Recipe: Pancakes

This is my pancake recipe; I’ve used it for years, but now I usually make it with 1 cup white whole wheat flour. I even make it with all white whole wheat, which the DD prefers. It’s a good recipe to experiment with, because you can easily substitute ½ cup, 1 cup or all the regular flour for white whole wheat. Just remember to use proper measuring technique, and subtract 1 tablespoon for every ½ cup!

Makes about 20 pancakes


  • 1½ cups flour
  • 1½ tablespoons sugar
  • ¾ teaspoon baking soda
  • ½ teaspoon baking powder
  • ¾ teaspoon cinnamon
  • ¼ teaspoon salt
  • 1 cup lowfat buttermilk
  • ½ cup skim or lowfat milk
  • 3 large eggs
  • 1½ tablespoon canola oil, plus more for greasing pans
  • 1½ teaspoon vanilla


Heat a serving plate in 150°F oven. Lightly grease a cast-iron double burner griddle pan with a little vegetable oil, and heat over low flame. If not using a cast-iron pan, after the pancake batter is ready, heat your preferred pan, greased a little vegetable oil, over medium-low heat until hot but not smoking.

Place all the dry ingredients into a medium bowl and whisk together; make a well in the center of the dry ingredients. Add the wet ingredients to the dry ingredients and whisk just until smooth. Let the batter rest for a minute.

Fill a ¼-cup measuring cup about ¾ full for each pancake (about 3 tablespoons batter). Cook the first side until bubbles are forming on top, the edges begin to set, and the bottom is golden brown, about 2 minutes. Flip and cook another minute. Grease the pan again as needed. Move the cooked pancakes onto the serving plate, keeping them warm in the oven until ready to serve.

Serve with your favorite toppings.

Home-made granola

Hola, Granola!

Score one in my column. For years, my family insisted on eating bagels most weekday mornings. In terms of nutrition, bagels are more or less Jewish Wonder Bread: tasty but empty calories. There just aren’t a whole lot of health benefits in poppy seeds and sesame seeds. But they rejected other, healthier choices, like whole wheat toast and whole wheat bagels. The price of bagels has steadily increased over the years, and because I buy them by the dozen, that’s almost $10 a week! I’m cringing even as I type this…. I feel like I’m channeling my mother complaining, “Ah-ya! I remember when bagels were 4 for a $1!” But it’s not just about the cost, Ma, really! There just had to be a better way.

This is where granola takes the stage (skip the chit chat, and go straight to the recipe). I resisted making granola for years. We all love it, but I don’t usually buy it at the grocery store, because it doesn’t feel like a great value. After all, granola essentially is oatmeal minus water, but making it felt like too much work. Not that I actually knew how much work it would be since I’d never made it. Well, I must have had 10 free minutes on my hands in February, because I finally rolled up my sleeves and did it! I had all the ingredients on hand. It turned out to be easy and delicious! And everyone ate it the way people eat Cracker Jacks. I’ve made a handful of batches since then, refining the original recipe to get the perfect balance of toasty nuttiness and sweetness. The DH has switched to eating my homemade granola with milk on weekday mornings, and the DD and DS make homemade yogurt parfaits with the granola, fruit, and plain yogurt. We all eat it straight up or with milk as a snack, too.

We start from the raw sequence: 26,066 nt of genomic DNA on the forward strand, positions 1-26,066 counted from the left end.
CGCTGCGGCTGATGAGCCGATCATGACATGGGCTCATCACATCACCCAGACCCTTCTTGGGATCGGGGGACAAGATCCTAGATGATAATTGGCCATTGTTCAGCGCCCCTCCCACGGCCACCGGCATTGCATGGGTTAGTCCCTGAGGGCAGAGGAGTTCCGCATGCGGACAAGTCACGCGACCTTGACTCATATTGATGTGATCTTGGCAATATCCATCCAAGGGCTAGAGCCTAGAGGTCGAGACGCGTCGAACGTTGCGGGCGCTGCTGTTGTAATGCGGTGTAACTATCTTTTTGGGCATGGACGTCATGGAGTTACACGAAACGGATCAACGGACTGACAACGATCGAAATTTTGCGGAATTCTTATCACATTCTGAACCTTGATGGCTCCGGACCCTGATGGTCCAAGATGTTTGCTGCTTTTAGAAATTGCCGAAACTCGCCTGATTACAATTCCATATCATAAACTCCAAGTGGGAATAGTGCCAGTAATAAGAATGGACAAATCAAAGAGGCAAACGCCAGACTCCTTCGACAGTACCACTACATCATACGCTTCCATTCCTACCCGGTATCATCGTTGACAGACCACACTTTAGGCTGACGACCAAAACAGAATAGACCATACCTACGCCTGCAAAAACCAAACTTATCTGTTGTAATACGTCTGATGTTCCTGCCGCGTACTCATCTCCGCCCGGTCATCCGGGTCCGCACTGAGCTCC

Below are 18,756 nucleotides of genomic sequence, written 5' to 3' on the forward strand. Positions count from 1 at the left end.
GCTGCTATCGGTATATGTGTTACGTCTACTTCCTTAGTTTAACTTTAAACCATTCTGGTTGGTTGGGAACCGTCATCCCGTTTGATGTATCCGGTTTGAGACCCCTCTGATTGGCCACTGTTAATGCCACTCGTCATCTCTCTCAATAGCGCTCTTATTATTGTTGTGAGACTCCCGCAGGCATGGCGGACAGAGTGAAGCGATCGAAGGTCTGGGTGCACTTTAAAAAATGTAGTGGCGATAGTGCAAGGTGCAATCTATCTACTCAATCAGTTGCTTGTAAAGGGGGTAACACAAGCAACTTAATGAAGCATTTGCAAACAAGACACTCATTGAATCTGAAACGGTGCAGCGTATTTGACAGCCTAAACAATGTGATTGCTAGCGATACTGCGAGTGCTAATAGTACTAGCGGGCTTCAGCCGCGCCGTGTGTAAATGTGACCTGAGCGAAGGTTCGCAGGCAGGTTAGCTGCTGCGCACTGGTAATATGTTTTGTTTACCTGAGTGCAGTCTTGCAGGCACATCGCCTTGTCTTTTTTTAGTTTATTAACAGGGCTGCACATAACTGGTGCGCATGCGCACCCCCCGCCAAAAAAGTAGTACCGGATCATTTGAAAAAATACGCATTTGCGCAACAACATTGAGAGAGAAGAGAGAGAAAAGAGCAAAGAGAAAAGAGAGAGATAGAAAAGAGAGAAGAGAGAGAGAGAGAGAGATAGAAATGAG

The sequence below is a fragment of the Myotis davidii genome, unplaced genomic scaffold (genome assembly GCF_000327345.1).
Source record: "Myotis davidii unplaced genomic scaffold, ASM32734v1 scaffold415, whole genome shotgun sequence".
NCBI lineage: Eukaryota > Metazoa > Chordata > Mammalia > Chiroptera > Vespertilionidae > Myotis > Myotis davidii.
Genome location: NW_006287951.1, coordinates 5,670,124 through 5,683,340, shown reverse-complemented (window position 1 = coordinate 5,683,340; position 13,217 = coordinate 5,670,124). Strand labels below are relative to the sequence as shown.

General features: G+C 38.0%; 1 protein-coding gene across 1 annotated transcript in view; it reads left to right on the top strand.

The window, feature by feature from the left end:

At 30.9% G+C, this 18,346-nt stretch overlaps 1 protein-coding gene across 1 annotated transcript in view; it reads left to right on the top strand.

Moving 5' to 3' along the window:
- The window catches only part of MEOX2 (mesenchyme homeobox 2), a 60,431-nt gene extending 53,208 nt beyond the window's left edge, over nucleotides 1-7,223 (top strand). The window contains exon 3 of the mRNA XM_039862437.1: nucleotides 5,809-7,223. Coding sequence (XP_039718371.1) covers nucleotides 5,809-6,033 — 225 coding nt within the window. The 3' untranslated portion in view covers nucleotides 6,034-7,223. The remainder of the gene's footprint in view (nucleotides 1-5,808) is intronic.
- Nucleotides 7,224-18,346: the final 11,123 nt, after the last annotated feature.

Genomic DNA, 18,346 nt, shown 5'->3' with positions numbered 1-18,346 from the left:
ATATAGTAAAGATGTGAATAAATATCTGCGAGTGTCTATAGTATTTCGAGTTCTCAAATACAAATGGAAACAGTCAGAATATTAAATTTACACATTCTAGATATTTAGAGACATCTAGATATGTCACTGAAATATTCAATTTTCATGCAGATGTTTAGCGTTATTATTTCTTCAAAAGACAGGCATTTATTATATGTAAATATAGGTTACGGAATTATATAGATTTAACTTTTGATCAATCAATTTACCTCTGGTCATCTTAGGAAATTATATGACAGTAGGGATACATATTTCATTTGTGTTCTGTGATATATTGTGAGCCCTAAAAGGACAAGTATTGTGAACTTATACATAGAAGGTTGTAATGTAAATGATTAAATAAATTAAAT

What was my mental block against making granola about? Maybe it was an unconscious resistance to shedding another token of my New York City girlhood. I know, there are lots of “iconic” New York foods—it’s a big city—but bagels are it for me. In its place, insert granola, a (tie)dyed-and-true Northern California hippie emblem. Heck, I’ve only been living here for 20+ years. Probably not, but don’t you love the symbolism of it?

OK. Crazy Foodie time: does making my own granola actually save money? I did a bit of calculating to find out. There are about 8 ½-cup servings in one pound of granola; that’s $5.79 for 4 cups. My granola cost $8.65 for 7 cups—see my calculations below (the only ingredient I didn’t include in the cost analysis is salt)—or $4.94 for 4 cups, which is 17% less than the store-bought stuff. Of course, that doesn’t include cost for energy, water and detergent, or my labor. [Update: this cost analysis was based on an earlier version of my recipe. I've since substituted brown sugar for the honey, and I now add fewer nuts and dried fruits, which should bring the cost for ingredients down.] When it’s all said and done, it’s not a huge cost savings, but now that I know how easy it is to make, I’m going to keep making my granola anyway (and the kids are helping out, too!)—it just tastes better when it’s homemade.

Recipe: Granola

Makes about 10 cups


  • 4 cups rolled oats
  • 1 cup steel cut oats
  • 1½ cup raw wheat germ
  • ⅜ cup flax seeds
  • 1¾ cups chopped raw nuts (almonds, walnuts, or pecans)
  • ½ cup brown sugar
  • ¾ teaspoon salt
  • ¾ cup canola oil
  • 1½ tablespoon vanilla extract
  • 1½ cups mixed dried fruit (cranberries and raisins)


Preheat oven to 325°F with the oven rack in the middle of the oven. Line 2 roasting pans with parchment paper.

In a large bowl, stir together the first 7 ingredients (all the dry ingredients except the dried fruit). Stir well to combine. Add the oil and vanilla, and stir again. Spread the granola evenly onto the roasting pans.

Bake the granola for 30-35 minutes, stirring every 10 minutes and switching the position of the pans each time. The granola is done when it is golden brown and fragrant. Mix in the dried fruit as soon as the granola comes out of the oven, then allow the granola to cool completely in the roasting pan. Store granola in an airtight container. Granola can be frozen.